Although the idea of an interstate highway system garnered a great deal of support in Congress, and was popular among the public, little progress was made on the matter because the massive investment in the war effort took priority over large infrastructure investments at home. In 1944, the second Federal-Aid Highway Act designated 65,000km of interstate highway system to be selected by the various state highway departments. However no special funding was authorized for the construction of the system, resulting in resistance from states that did not want to reallocate federal aid away from local needs. The first federal authorization of funds specifically for the construction of the interstate highway system came in 1952, with $25 million from the federal government on a 50-50 matching basis[10].

Finally in 1956, a comprehensive program was enacted to begin construction in earnest. President Dwight D Eisenhower, an even stronger advocate for the system than President Roosevelt was, recognized the importance of a national system of interstate highways. In 1919 he was a participant in the Army’s first transcontinental convoy from Washington, DC to San Francisco. The journey suffered a series of mechanical difficulties and infrastructure failures and took over two months to complete. This experience, as well as his experience with the German Autobahn during World War Two had convinced him of the value of the interstate system. In addition to President Eisenhower’s support, the postwar affluence of the United States had increased pressure even further on existing highways and the ramping up of the Cold War provided a national defense justification for the system. In short, by 1956 the Interstate Highway System was an idea whose time had come.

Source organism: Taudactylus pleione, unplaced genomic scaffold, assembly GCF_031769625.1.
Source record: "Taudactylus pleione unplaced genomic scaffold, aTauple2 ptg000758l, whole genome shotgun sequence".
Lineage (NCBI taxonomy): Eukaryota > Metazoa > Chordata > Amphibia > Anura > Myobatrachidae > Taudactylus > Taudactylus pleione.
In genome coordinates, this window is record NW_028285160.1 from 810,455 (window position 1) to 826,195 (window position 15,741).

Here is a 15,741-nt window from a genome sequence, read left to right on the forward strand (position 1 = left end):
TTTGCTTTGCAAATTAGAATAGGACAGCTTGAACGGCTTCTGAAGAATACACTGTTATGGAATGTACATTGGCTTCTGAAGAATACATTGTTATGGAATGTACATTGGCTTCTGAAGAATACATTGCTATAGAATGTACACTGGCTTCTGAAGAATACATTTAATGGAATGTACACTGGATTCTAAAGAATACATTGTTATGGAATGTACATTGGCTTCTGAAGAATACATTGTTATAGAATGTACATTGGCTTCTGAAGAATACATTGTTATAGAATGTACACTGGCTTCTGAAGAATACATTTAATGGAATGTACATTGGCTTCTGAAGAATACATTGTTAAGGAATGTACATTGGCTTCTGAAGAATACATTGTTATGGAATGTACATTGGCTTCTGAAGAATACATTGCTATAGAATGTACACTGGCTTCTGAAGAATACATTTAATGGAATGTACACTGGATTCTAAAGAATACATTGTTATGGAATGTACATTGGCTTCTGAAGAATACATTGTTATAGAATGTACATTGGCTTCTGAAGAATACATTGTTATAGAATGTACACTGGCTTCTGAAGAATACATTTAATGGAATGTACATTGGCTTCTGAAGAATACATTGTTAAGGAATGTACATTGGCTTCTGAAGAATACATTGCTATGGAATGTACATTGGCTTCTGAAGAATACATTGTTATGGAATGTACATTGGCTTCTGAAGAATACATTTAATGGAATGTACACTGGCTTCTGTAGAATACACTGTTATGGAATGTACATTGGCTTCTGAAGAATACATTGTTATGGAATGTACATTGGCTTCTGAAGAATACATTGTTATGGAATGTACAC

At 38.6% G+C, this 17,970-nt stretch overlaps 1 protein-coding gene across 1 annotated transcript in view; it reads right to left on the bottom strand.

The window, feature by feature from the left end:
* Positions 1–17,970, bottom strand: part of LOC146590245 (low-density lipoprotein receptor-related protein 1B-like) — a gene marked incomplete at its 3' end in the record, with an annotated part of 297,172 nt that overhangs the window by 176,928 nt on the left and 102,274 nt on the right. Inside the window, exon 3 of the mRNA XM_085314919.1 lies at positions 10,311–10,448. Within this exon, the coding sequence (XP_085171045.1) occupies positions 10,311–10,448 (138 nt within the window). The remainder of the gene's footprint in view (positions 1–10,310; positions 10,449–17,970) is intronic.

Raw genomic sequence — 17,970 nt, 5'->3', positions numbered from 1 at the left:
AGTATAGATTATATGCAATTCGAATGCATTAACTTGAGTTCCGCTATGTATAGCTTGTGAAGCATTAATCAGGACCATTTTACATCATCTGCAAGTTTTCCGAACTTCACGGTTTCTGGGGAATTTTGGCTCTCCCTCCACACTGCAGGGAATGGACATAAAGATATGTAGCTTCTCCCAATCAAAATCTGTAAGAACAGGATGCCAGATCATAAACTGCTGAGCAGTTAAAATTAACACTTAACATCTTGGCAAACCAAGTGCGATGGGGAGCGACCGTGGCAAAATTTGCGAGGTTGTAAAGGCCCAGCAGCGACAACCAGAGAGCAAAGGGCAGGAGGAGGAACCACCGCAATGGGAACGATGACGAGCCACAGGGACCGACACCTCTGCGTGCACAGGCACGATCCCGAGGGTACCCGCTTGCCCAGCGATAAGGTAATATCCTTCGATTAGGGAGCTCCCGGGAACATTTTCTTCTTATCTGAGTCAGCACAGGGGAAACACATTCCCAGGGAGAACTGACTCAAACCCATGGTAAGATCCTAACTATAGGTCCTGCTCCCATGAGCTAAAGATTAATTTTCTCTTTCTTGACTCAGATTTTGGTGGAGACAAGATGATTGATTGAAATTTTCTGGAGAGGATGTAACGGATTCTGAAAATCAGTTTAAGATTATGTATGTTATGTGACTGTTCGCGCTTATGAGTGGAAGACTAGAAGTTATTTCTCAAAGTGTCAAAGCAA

The Federal-Aid Highway Act of 1956Edit

The modern Interstate Highway System began with the Federal-Aid Highway Act of 1956, which was approved by the Senate on June 26th by a vote of 89-1 and signed on June 29th by President Eisenhower[11]. The act authorized 42,500 miles of interstate highway system to be completed by 1975. All interstate highways were to be constructed using very high standards. It was designed to have no intersections and traffic signals, and to be grade-separated at traffic and rail crossings and in urban areas. Grades and curves were designed to reduce or eliminate blind hills and safe navigation at high speeds[12]. The act stated that construction and maintenance was to be funded by a user fee federal gasoline tax. The federal tax was planned to provide 90% of the construction cost, with the remainder coming from the states, mainly in the form of their own user fees. To that end, the federal gasoline tax was increased by one cent.